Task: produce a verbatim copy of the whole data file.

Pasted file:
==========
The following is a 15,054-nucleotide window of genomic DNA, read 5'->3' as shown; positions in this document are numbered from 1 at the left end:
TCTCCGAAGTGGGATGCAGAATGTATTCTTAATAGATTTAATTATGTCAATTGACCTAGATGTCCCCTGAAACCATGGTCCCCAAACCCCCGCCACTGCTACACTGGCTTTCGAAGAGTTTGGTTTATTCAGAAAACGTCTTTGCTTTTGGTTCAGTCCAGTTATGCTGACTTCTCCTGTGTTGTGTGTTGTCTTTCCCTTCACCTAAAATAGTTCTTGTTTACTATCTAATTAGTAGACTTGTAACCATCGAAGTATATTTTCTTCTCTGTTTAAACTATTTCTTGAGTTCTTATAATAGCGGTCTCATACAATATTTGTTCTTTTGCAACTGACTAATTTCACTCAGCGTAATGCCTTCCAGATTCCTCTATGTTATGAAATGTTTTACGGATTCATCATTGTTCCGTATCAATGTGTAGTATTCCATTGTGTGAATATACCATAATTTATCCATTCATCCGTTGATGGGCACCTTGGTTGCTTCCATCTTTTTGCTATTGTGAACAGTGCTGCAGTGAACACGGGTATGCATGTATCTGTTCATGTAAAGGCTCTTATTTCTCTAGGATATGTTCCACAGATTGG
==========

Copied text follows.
The following is a 15,054-nucleotide window of genomic DNA, read 5'->3' as shown; positions in this document are numbered from 1 at the left end:
TCTCCGAAGTGGGATGCAGAATGTATTCTTAATAGATTTAATTATGTCAATTGACCTAGATGTCCCCTGAAACCATGGTCCCCAAACCCCCGCCACTGCTACACTGGCTTTCGAAGAGTTTGGTTTATTCAGAAAACGTCTTTGCTTTTGGTTCAGTCCAGTTATGCTGACTTCTCCTGTGTTGTGTGTTGTCTTTCCCTTCACCTAAAATAGTTCTTGTTTACTATCTAATTAGTAGACTTGTAACCATCGAAGTATATTTTCTTCTCTGTTTAAACTATTTCTTGAGTTCTTATAATAGCGGTCTCATACAATATTTGTTCTTTTGCAACTGACTAATTTCACTCAGCGTAATGCCTTCCAGATTCCTCTATGTTATGAAATGTTTTACGGATTCATCATTGTTCCGTATCAATGTGTAGTATTCCATTGTGTGAATATACCATAATTTATCCATTCATCCGTTGATGGGCACCTTGGTTGCTTCCATCTTTTTGCTATTGTGAACAGTGCTGCAGTGAACACGGGTATGCATGTATCTGTTCATGTAAAGGCTCTTATTTCTCTAGGATATGTTCCACAGATTGG